Olivia Rodrigo’s Quote Defending Writing Songs About Boys Calls Out Sexist Remarks

Olivia Rodrigo is calling out a confusing critique of women songwriters she’s noticed as her career has taken off. The singer-songwriter, who skyrocketed to fame thanks to her starring role on High School Musical: The Musical: The Series and the release of her hit single "Drivers License," is already advocating for women in the industry. In a Friday, May 7, interview with The Guardian, Olivia Rodrigo’s quote defending writing songs about boys is a take on the gender inequality of the industry.

When speaking with The Guardian ahead of the release of her debut album, Sour, Rodrigo was asked about that love triangle and whether she thought the overwhelming attention it received was sexist. She replied, “I try not to look at it or take that stuff super seriously.” After a beat, she remarked that there’s a certain “sexist criticism of songwriters like me being told that they only write songs about boys." After touching on the topic, she brought up Taylor Swift, calling past public criticism about the songwriter’s lyrics only discussing relationships "just BS."

Rodrigo explained she writes her songs about the things she’s naturally invested in. “I’m a teenage girl; I write about stuff that I feel really intensely – and I feel heartbreak and longing really intensely – and I think that’s authentic and natural." She added, "I don’t really understand what people want me to write about; do you want me to write a song about income taxes? How am I going to write an emotional song about that?”

When discussing her album, Sour, Rodrigo says it feels “intrinsically young.”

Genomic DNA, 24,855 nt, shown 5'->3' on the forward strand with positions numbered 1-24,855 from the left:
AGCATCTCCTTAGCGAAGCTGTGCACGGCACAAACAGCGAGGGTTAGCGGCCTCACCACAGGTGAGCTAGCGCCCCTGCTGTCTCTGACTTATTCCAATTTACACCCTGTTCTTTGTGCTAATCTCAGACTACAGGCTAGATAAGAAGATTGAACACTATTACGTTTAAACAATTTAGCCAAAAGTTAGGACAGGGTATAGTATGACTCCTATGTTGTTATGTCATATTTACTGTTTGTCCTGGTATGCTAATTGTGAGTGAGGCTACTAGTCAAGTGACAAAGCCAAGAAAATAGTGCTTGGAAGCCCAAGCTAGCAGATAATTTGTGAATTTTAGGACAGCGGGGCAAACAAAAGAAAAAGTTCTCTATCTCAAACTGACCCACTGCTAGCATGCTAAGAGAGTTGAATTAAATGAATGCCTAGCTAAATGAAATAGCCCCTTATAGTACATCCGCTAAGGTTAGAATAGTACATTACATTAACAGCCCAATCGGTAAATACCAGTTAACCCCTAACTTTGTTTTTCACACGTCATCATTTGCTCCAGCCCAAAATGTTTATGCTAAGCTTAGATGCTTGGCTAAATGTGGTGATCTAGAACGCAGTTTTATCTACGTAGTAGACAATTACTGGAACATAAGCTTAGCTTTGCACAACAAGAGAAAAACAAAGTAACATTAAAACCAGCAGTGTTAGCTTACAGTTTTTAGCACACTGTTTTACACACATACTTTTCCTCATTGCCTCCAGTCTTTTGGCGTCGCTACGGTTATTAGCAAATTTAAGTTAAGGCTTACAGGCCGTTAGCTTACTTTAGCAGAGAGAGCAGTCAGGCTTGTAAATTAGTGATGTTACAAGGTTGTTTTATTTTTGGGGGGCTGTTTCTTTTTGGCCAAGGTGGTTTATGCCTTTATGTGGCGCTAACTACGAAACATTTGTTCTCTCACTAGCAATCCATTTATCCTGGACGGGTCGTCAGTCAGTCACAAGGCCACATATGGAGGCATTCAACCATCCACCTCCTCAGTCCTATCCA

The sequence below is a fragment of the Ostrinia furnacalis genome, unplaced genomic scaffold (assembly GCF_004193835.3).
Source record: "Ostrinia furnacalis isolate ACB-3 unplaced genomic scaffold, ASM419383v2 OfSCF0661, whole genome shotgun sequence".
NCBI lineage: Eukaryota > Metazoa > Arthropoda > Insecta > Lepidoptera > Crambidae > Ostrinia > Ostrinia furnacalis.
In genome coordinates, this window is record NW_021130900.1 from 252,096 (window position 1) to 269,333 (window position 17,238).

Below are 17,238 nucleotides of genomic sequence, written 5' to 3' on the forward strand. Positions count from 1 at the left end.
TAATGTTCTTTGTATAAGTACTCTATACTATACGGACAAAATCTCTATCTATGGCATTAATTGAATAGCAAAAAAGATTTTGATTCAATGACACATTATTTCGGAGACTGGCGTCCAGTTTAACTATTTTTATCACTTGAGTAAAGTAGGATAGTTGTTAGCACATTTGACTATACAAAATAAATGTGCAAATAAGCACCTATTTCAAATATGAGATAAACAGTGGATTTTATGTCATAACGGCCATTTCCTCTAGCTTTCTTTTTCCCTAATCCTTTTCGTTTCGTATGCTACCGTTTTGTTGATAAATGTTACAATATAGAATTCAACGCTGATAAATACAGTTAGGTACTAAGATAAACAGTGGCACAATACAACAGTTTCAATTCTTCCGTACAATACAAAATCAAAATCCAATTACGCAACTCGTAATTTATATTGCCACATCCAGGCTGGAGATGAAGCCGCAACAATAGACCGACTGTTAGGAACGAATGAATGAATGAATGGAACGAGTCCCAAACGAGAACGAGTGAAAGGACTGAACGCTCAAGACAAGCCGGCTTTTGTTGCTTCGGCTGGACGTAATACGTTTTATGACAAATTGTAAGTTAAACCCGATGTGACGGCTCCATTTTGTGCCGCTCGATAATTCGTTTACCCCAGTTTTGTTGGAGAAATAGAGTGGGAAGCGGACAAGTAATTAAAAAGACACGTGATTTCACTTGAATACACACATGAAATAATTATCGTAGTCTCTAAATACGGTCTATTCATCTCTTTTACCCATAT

“Something I’m really proud of is that this record talks about emotions that are hard to talk about or aren’t really socially acceptable, especially for girls: anger, jealousy, spite, sadness, they’re frowned-upon as bitchy and moaning and complaining or whatever. But I think they’re such valid emotions," she explains.

The 19-year-old also touched on her feelings of insecurity in her songwriting. “I think there’s a lot of strength in saying: I don’t know anything, and I feel so insecure and unwanted,” she said. “If I were a younger person looking up to my favorite songwriter, I’d be really moved by that, so I hope I can provide that.”

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Rodrigo also brought up racial inequities, which she said feed into her teenage insecurities. “It’s hard for anyone to grow up in this media where it feels like if you don’t have European features and blond hair and blue eyes, you’re not traditionally pretty," she says. She adds that these feelings have taken her some time to process and destroy. "It’s something I’m still shaking off now," Rodrigo concludes.

While fans of the Disney darling will have to wait for her debut album, Sour, to drop on Friday, May 21, you can catch her in Season 2 of HSMTMTS when it premieres on May 14.

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